...The ACA — otherwise known as Obamacare — changed all that. Small-group premiums can only vary based on age (with a maximum 3:1 ratio for older adults compared with younger adults), family size, geographical location, and tobacco use. These same rules apply in the individual market.
All new small-group plans must also cover the ACA’s essential health benefits, and must conform to metal level classifications based on actuarial value. Out-of-pocket costs must be capped at no more than $7,150 for an individual employee ($14,300 for family coverage) in 2017, and young adults must be allowed to remain on a parent’s policy until age 26.
In the large-group market, the ACA’s reforms are less pronounced, but there have been some important changes. Out-of-pocket costs must be capped, just as they are in the small-group market, and the requirement that young adults be allowed to remain on a parent’s policy until age 26 also applies in the large-group market.
And insurers can no longer impose minimum-participation requirements for large groups, which used to be an obstacle for some employers. If a large employer applies for coverage, the insurer must accept their application. But large employers are also more likely to self-insure: for employers with 500 or more employees, 80 percent were self-insured in 2015.
Under the ACA, all employers with 50 or more full-time equivalent employees are required to offer affordable, minimum value health insurance to their full-time (30+ hours per week) employees. The vast majority of large employers already offered coverage prior to the ACA, but the ACA imposes a tax penalty on large employers who don’t offer coverage if they have employees who end up getting subsidized coverage in the exchange instead. And the law includes more regulations in terms of how much employees can be required to pay for their coverage, and how robust the coverage must be.
Oh yeah...the ACA also prohibits both individual market and employer-based coverage from imposing annual or lifetime limits on benefits.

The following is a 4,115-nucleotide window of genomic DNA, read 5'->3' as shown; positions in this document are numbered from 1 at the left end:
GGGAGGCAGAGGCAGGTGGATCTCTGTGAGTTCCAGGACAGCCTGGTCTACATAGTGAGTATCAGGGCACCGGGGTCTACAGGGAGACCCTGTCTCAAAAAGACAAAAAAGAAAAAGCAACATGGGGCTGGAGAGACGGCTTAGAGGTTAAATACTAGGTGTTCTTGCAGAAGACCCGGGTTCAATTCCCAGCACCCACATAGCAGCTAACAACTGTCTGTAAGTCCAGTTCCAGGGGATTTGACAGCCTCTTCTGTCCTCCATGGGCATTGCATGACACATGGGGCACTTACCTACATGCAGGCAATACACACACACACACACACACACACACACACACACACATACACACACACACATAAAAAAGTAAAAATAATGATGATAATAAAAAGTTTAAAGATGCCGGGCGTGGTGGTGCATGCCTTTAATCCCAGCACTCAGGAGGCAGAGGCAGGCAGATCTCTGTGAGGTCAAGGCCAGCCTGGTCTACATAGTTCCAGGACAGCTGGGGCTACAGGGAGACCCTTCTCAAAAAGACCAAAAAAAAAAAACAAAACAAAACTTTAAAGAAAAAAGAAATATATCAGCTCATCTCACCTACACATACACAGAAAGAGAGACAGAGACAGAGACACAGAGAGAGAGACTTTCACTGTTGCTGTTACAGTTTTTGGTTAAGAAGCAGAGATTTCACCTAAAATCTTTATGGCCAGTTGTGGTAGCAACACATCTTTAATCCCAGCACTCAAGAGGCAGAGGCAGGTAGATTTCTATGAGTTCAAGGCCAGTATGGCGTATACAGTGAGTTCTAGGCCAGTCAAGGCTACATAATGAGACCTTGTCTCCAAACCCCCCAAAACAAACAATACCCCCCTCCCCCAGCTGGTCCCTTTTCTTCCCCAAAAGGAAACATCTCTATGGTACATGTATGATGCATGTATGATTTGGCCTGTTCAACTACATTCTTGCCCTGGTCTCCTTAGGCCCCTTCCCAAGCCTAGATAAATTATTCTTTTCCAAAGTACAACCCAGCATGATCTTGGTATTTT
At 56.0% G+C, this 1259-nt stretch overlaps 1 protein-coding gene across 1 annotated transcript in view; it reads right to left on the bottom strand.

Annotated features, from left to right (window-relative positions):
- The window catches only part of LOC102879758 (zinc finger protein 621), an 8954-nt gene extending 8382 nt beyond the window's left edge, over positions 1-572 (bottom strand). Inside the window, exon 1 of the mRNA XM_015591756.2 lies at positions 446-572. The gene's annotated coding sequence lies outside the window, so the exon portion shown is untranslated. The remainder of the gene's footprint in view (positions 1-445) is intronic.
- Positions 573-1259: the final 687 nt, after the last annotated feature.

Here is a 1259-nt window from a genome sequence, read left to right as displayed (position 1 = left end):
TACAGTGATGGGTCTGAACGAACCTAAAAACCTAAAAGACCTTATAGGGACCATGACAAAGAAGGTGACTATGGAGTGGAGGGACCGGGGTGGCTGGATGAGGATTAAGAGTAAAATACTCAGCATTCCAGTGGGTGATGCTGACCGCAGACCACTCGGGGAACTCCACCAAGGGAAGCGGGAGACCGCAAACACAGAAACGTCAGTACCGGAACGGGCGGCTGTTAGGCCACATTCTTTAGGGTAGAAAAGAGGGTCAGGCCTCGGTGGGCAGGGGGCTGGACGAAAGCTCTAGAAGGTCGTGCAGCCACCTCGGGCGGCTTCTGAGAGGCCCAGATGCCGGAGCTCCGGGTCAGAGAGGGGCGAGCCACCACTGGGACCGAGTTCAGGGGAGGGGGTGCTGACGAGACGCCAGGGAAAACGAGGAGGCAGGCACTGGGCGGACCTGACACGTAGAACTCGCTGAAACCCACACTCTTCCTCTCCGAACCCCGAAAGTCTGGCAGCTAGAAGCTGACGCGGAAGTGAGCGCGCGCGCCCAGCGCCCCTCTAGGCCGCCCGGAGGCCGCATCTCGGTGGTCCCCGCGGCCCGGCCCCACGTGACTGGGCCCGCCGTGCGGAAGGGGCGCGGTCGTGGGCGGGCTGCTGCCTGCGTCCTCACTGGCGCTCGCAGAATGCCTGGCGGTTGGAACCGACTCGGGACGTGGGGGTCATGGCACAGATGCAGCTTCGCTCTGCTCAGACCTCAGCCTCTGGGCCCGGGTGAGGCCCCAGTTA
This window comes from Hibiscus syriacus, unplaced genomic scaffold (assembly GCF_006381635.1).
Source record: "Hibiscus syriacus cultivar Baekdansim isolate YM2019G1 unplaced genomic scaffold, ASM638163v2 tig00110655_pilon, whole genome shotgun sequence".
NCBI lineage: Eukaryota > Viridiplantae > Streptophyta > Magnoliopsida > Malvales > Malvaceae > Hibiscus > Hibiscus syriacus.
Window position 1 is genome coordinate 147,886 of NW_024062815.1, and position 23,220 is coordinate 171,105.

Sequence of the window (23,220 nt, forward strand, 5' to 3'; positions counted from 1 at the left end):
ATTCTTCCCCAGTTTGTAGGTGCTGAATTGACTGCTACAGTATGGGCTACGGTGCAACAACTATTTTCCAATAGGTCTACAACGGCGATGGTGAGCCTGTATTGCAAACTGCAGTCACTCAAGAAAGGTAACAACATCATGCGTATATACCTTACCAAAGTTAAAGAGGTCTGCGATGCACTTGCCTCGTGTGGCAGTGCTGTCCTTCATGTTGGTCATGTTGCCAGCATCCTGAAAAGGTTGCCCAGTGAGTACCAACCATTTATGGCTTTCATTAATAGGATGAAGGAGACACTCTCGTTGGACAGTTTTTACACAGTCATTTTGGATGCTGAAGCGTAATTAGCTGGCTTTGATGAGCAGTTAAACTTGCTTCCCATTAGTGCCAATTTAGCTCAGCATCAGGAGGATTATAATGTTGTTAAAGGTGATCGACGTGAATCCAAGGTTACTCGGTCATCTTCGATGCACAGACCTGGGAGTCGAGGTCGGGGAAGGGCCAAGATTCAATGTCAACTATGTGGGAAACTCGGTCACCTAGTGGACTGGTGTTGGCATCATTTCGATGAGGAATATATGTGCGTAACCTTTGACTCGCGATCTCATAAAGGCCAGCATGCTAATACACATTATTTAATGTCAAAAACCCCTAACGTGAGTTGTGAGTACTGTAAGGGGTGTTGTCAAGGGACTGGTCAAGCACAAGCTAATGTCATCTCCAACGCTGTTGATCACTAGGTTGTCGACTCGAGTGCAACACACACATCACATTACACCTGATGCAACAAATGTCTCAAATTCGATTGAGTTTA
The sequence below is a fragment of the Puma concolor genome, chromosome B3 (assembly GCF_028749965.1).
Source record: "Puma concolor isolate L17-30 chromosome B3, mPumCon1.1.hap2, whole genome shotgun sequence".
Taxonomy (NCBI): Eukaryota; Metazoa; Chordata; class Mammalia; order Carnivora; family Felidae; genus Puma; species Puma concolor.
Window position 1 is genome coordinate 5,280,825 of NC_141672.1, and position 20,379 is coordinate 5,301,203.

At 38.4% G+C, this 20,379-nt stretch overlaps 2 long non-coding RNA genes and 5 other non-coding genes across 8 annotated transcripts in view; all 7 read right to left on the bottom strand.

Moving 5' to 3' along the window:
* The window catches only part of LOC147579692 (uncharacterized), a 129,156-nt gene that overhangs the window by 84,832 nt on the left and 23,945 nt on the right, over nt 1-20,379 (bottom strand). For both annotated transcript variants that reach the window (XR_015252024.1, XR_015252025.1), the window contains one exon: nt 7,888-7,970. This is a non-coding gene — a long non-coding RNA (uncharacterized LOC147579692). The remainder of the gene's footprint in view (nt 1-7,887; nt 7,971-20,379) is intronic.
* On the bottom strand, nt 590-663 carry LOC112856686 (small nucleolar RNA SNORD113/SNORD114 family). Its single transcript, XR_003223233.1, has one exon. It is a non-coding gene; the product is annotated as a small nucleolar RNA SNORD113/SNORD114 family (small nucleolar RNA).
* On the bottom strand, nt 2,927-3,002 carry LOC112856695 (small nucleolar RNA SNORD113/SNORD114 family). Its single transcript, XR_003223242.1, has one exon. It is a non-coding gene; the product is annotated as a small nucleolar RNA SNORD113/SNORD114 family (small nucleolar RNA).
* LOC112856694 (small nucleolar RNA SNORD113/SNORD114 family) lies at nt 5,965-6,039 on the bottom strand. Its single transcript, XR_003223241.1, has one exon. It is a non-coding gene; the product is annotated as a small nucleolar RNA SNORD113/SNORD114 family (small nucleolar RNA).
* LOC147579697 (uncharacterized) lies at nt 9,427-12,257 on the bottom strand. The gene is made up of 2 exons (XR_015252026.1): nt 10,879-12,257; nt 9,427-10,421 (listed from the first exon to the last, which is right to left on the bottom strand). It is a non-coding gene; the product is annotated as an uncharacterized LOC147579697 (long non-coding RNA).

OK, so that's actually a good 228 million people who the Affordable Care Act "applies to", or over 70% of the country. However, it's actually more than that, because the other 30% include those on non-ACA Medicaid & CHIP (perhaps 58 million people), as well as those who are currently uninsured (around 30 million), since as their circumstances and incomes change, millions of them will end up moving onto either the individual market, the small group market, the large group market, expanded Medicaid or will age onto Medicare, at which point the ACA provisions listed above (and more...I didn't include everything) would apply.
For that matter, there's also the 3-4 million people enrolled in non-ACA Medicaid thanks to the ACA, otherwise known as the "woodworker" population, because they "came out of the woodwork" to enroll in the program thanks to the streamlined enrollment process, increased awareness campaign and reduction of stigma which used to be attached to Medicaid. One can argue whether or not that should "count" of course; I think it should. In any event the ACA also improved and strengthened traditional Medicaid in other ways as well.
Frankly, there's only two groups of people who I'd say the ACA might arguably not "apply to":
- Undocumented immigrants aren't eligible for Medicare, Medicaid or ACA exchange policies...subsidized or not...but many still do have private coverage regardless, which ACA provisions do apply to; and...
- U.S. citizens in Puerto Rico, Guam, American Samoa, the U.S. Virgin Islands and the Northern Marianas, where very few the ACA provisions apply (although Puerto Rico has passed local versions of some ACA provisions anyway).